Highlights include: Infected, Heartland, Angels of Deception, Sweet Bird of Truth and Slow Train to Dawn.

Overall, I give Infected, 4.5 out of 5

Next: The Last of the True Believers by Nanci Griffith

Album #568 – Master of Puppets

Album #568

Album #568

Master of Puppets is a metal masterpiece. Metallica are in fine form in this album. I have known most of it’s songs for over ten years. But, this was the first time I listened to the classic album from start to finish. The themes discussed on Master of Puppets still relate to society today. It is somewhat timeless in its themes but, it’s production is very 80’s sounding. Echo-y guitars and drums would feel out of place today. But, for those who think metal is dark and evil, they will be surprised to find the humanity and relatability that is present here. This album is also surrounded by tragedy. Original bassist Cliff Burton died in a bus crash as the group were touring to promote the album in Europe. Things would never quite be the same for Metallica. But, this album created a form of metal that wasn’t being seen in the mainstream. Hair metal ruled the airwaves and mainstream rock radio. Metallica took away the glitter and glam, getting back to the genre’s roots. Without Metallica’s success with this album, there would be no Slayer, Pantera, Rage Against The Machine and other metal acts who didn’t fit the hair metal mold. Metallica also proved that like their British counterparts (Maiden, Priest, et al.), they could write songs about real things. Important things. Things that impacted their everyday life instead of a rock star fantasy dreamworld. That is something I can instantly relate to. Today, James Hetfield’s voice is a punchline but back then he was doing something very different. There was anger and aggression in his voice. It was rough, loud and angry. He was not trying to hit the highest note or scream. Instead of being something he wasn’t, he was himself. That is why he is one of my favorite singers. If anything, Bob Rock’s production made Hetfield more of a cliche. The musicianship of the band is also phenomenal. All the members, including Lars, can play. Their virtuosity, especially that of Cliff Burton, is astounding. These aren’t musicians who do things in a half-ass way. Instead of being just noise, their is lots of different emotions throughout the album. It may not be sunshine and rainbows but, Master of Puppets has always made me feel something. The best music and my favorite music always does that. By the time this album was released, Metallica were well on their way. The proof is their opening act slot on a tour with Ozzy Osbourne the same year. Metallica were so good live at this point that they were even better than the performer the audience came to see. Once Metallica finished their set, the audience wanted more!!! Any band or artist that can do that, has my utmost respect.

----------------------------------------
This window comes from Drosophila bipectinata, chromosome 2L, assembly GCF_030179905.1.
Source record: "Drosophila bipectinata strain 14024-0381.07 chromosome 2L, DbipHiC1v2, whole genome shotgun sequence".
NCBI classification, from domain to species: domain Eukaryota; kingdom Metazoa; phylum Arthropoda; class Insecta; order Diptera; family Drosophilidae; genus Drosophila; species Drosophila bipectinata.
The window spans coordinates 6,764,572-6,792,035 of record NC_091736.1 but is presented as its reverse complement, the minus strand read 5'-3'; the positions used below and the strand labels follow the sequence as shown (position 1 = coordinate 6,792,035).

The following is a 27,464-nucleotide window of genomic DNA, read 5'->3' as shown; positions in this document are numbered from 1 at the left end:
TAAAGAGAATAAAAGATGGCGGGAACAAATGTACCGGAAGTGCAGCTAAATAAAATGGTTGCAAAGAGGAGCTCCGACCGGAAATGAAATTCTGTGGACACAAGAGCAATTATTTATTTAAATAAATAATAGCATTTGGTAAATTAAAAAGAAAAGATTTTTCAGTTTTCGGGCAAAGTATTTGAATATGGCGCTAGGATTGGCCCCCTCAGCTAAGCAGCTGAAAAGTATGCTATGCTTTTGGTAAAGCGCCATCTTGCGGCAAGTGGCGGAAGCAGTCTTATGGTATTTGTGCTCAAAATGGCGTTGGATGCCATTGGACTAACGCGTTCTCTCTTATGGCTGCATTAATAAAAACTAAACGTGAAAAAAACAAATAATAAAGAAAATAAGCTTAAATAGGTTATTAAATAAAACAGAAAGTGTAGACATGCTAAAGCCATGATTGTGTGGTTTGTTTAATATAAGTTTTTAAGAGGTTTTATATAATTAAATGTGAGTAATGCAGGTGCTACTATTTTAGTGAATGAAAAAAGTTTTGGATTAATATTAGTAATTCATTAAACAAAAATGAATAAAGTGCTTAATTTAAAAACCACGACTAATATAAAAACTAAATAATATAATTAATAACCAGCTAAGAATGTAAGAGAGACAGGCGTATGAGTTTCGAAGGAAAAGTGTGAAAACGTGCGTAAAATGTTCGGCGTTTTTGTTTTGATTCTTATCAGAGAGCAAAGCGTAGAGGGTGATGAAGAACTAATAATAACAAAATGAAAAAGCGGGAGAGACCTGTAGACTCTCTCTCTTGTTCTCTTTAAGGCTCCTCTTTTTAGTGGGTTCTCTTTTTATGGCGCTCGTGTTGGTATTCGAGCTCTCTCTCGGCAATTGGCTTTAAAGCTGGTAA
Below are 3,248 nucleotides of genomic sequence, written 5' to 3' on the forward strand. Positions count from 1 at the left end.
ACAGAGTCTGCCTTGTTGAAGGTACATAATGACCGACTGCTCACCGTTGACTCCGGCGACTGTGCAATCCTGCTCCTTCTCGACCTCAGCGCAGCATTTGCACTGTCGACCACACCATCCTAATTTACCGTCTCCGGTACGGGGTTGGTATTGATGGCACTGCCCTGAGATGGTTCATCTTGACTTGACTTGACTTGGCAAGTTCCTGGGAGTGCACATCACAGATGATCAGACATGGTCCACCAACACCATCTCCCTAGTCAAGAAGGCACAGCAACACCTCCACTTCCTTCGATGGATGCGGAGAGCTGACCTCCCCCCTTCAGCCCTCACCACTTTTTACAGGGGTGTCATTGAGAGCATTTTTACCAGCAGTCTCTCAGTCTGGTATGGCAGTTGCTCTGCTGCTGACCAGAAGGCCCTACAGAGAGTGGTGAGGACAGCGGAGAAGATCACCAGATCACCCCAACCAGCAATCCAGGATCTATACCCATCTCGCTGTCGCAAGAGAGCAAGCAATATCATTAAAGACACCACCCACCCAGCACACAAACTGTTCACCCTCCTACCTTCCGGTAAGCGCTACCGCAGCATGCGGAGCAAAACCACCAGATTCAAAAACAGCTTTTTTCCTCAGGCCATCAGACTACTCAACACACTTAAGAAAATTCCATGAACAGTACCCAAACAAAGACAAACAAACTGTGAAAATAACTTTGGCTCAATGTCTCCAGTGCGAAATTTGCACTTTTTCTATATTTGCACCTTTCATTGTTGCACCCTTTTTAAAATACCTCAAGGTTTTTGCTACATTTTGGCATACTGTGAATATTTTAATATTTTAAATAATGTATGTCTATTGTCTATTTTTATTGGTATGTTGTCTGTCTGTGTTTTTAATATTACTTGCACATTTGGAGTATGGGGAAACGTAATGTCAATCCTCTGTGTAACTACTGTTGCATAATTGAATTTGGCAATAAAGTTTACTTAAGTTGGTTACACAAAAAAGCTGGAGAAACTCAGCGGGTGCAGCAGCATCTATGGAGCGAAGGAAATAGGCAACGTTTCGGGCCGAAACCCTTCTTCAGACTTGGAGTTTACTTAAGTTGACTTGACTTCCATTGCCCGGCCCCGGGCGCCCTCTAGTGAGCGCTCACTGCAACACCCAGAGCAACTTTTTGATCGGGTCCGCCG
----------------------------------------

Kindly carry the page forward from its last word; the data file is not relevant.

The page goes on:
Overall, I give Master of Puppets, 5 out of 5.

Next: Infected by The The

Album #567 – Licenced To Ill

Album #567

Album #567